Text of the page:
2022 has proved a brutal year so far for Tesla (NASDAQ: TSLA) shares and they’re down 45% year to date. However, over a 12-month period the shares have returned 5%, and over the past five years a whopping 747%.
So, should I be capitalising on the recent price fall and adding Tesla shares to my portfolio? Or should I steer clear of the world’s largest electric vehicle company? Let’s investigate.
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Why the stock has fallen
One of the primary reasons why Tesla stock has taken a hit over the past few months is rising inflation. US inflation reached 8.6% in May, vastly outpacing analysts’ expectations. Inflation erodes the future value of company earnings and tends to put pressure on stock valuations. This is especially true when interest rates also rise, as they have done in the last month in both the US and UK. Tesla CEO Elon Musk took to Twitter to announce he had a “super bad feeling” about the US economy, and that Tesla would have to cut its workforce by around 10% to cope. This isn’t good for the firm’s growth and has been reflected in the recent decline in the share price.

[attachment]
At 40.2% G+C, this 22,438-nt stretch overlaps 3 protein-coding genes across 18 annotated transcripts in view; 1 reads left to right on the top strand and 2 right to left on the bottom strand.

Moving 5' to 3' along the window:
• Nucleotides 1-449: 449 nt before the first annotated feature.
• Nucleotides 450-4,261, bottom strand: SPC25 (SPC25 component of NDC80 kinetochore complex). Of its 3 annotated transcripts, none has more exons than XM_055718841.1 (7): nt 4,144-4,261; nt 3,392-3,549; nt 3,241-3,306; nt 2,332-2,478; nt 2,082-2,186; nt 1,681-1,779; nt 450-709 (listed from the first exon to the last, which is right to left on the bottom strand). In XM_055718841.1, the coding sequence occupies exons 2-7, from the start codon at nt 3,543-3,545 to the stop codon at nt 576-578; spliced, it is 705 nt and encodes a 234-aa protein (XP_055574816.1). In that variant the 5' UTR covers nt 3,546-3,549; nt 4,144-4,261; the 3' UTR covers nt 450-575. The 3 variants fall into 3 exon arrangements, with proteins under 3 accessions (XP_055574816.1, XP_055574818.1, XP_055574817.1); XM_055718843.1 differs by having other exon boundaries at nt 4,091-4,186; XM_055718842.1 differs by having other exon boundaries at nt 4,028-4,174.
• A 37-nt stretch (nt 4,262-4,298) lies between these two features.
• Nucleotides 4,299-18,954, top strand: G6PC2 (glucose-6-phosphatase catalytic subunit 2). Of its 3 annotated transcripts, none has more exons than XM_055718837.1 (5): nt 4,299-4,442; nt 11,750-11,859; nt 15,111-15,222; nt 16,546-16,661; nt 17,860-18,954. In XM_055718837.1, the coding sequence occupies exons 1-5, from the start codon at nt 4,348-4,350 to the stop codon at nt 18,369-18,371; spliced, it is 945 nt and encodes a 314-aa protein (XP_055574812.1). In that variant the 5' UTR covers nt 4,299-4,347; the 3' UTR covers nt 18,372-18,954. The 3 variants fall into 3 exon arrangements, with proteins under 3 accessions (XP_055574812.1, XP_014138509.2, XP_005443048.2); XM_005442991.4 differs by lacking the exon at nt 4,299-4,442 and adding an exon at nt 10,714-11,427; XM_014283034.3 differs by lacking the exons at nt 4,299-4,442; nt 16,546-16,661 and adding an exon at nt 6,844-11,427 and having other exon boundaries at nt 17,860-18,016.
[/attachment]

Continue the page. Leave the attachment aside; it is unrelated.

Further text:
In addition to this, the firm has suffered from prolonged Covid-19-related matters. Back in 2020 and 2021, the pandemic led to huge supply bottlenecks that curtailed Tesla’s production. More recently, the lockdown in Shanghai meant that Tesla had to stop its production there, slowing production growth. Even before these shortages, demand was far outweighing the supply of vehicles, so these additional disruptions are really limiting the firm’s growth.
Tesla shares are currently priced at $650. This is some way off of its $1,200 high reached in November 2021. However, the shares still trade on of a monstrous price to earnings (P/E) ratio of 87. For context, good value stocks usually trade under the 10 P/E mark. I don’t think the above macroeconomic and supply risks are priced into Tesla shares, which does worry me.
Reasons to be cheerful
Tesla’s most recent set of results was outstanding. In the first quarter of 2022, the company’s revenues swelled 87% year-on-year, with profits jumping over 130%. Both of these figures vastly outpaced analysts’ expectations, and the shares surged over 5% on the encouraging news. If the company can deliver more results like this, I think investors will react positively and push the stock up further.
Although Tesla shares have fallen substantially, the lofty valuation still bothers me. I don’t think the risks facing the firm are fully reflected in the current share price. The next set of results is due for release in late July and could help bump up Tesla stock. However, it’s too uncertain a situation for me to warrant an investment. For that reason, I won’t be buying any shares today.